Gas masks were invented during the first World War in response to a new factor on the battlefield, chemical warfare. Gas masks can protect a person by directly removing dangerous toxins or by providing an air supply separate from the natural environment. Although gas masks can protect against the risks of a biological and chemical attack, a person needs to be familiar with use a gas mask correctly.
According to the Royal Society of Chemists, Edward Harrison invented the gas mask during World War I to protect British troops from German gassing. Harrison’s work saved countless lives, but the testing of the gas mask eventually cost Harrison his own life. Harrison and his team spent many hours testing the gas mask on themselves. Three years after perfecting the mask, Harrison died.
A particulate respirator directly removes airborne pathogens before a person starts breathing them into the lungs. An electrostatic filter is put over the mouthpiece and collects dangerous poisons in the filter for later disposal. This is why a gas mask requires careful maintenance; the filters eventually become clogged with spores or chemical residue.
A self-contained breathing apparatus, SCBA for short, provides a supply of air to the user instead of filtering out dangerous chemicals. The mask is directly connected to a tank of compressed air. This is often used for marine environments, hence the term scuba diver, and dangerous environments that would clog a filter mask too fast, like fighting a fire.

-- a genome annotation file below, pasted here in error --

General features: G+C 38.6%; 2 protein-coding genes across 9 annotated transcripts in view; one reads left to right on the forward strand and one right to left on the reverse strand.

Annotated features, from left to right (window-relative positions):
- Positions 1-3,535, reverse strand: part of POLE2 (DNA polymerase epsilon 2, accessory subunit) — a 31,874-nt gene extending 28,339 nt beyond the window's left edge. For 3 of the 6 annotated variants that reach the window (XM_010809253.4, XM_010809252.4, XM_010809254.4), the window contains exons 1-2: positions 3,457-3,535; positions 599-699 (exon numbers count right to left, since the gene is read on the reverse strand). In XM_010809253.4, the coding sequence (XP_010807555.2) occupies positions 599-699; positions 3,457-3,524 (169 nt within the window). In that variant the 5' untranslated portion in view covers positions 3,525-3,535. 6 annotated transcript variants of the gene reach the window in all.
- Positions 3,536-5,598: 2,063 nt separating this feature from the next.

The United States government does not endorse any single gas mask, but the Centers for Disease Control does test the safety of masks used by employees on the job. Because of the variety of gas masks on the market, it is suggested by the CDC that an individual practice using a mask for emergency preparedness. This includes reviewing what a particular mask protects against and maintain it.
According to the CDC Respirator Fact Sheet, a gas mask does not guarantee safety from biological and chemical poisons. Some poisons attack through the skin, and require extra protection. Gas masks also do not provide oxygen in case of fire. The cartridges on a gas mask can also wear out, so replacing them frequently is essential to ensuring maximum safety.